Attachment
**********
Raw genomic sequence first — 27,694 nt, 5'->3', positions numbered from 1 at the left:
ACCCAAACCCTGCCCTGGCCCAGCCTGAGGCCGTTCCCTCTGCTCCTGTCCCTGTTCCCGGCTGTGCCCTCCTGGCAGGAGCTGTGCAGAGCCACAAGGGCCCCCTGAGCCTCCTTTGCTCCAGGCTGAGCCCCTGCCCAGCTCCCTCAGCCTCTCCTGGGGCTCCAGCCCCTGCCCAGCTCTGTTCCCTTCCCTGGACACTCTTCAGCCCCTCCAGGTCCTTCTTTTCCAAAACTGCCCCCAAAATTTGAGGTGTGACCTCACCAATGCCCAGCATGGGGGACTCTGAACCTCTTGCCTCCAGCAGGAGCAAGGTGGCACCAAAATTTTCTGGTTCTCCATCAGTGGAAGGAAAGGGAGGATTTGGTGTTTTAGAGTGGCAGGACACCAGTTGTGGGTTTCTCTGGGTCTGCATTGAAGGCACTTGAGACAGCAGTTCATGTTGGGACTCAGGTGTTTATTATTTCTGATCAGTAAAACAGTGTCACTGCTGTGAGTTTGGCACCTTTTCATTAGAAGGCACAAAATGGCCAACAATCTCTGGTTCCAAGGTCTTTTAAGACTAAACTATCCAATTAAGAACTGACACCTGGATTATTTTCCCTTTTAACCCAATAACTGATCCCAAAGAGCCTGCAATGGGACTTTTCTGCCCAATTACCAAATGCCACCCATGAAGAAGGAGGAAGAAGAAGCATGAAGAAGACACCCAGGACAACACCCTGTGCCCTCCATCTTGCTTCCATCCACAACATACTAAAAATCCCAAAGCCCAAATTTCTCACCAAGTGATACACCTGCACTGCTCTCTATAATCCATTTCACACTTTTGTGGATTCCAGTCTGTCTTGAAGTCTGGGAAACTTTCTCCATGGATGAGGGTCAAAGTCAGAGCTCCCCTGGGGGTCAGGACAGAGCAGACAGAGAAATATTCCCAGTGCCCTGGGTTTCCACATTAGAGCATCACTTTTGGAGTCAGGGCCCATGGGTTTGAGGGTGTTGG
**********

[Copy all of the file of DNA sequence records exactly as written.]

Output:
Raw genomic sequence first — 27,694 nt, 5'->3', positions numbered from 1 at the left:
ACCCAAACCCTGCCCTGGCCCAGCCTGAGGCCGTTCCCTCTGCTCCTGTCCCTGTTCCCGGCTGTGCCCTCCTGGCAGGAGCTGTGCAGAGCCACAAGGGCCCCCTGAGCCTCCTTTGCTCCAGGCTGAGCCCCTGCCCAGCTCCCTCAGCCTCTCCTGGGGCTCCAGCCCCTGCCCAGCTCTGTTCCCTTCCCTGGACACTCTTCAGCCCCTCCAGGTCCTTCTTTTCCAAAACTGCCCCCAAAATTTGAGGTGTGACCTCACCAATGCCCAGCATGGGGGACTCTGAACCTCTTGCCTCCAGCAGGAGCAAGGTGGCACCAAAATTTTCTGGTTCTCCATCAGTGGAAGGAAAGGGAGGATTTGGTGTTTTAGAGTGGCAGGACACCAGTTGTGGGTTTCTCTGGGTCTGCATTGAAGGCACTTGAGACAGCAGTTCATGTTGGGACTCAGGTGTTTATTATTTCTGATCAGTAAAACAGTGTCACTGCTGTGAGTTTGGCACCTTTTCATTAGAAGGCACAAAATGGCCAACAATCTCTGGTTCCAAGGTCTTTTAAGACTAAACTATCCAATTAAGAACTGACACCTGGATTATTTTCCCTTTTAACCCAATAACTGATCCCAAAGAGCCTGCAATGGGACTTTTCTGCCCAATTACCAAATGCCACCCATGAAGAAGGAGGAAGAAGAAGCATGAAGAAGACACCCAGGACAACACCCTGTGCCCTCCATCTTGCTTCCATCCACAACATACTAAAAATCCCAAAGCCCAAATTTCTCACCAAGTGATACACCTGCACTGCTCTCTATAATCCATTTCACACTTTTGTGGATTCCAGTCTGTCTTGAAGTCTGGGAAACTTTCTCCATGGATGAGGGTCAAAGTCAGAGCTCCCCTGGGGGTCAGGACAGAGCAGACAGAGAAATATTCCCAGTGCCCTGGGTTTCCACATTAGAGCATCACTTTTGGAGTCAGGGCCCATGGGTTTGAGGGTGTTGG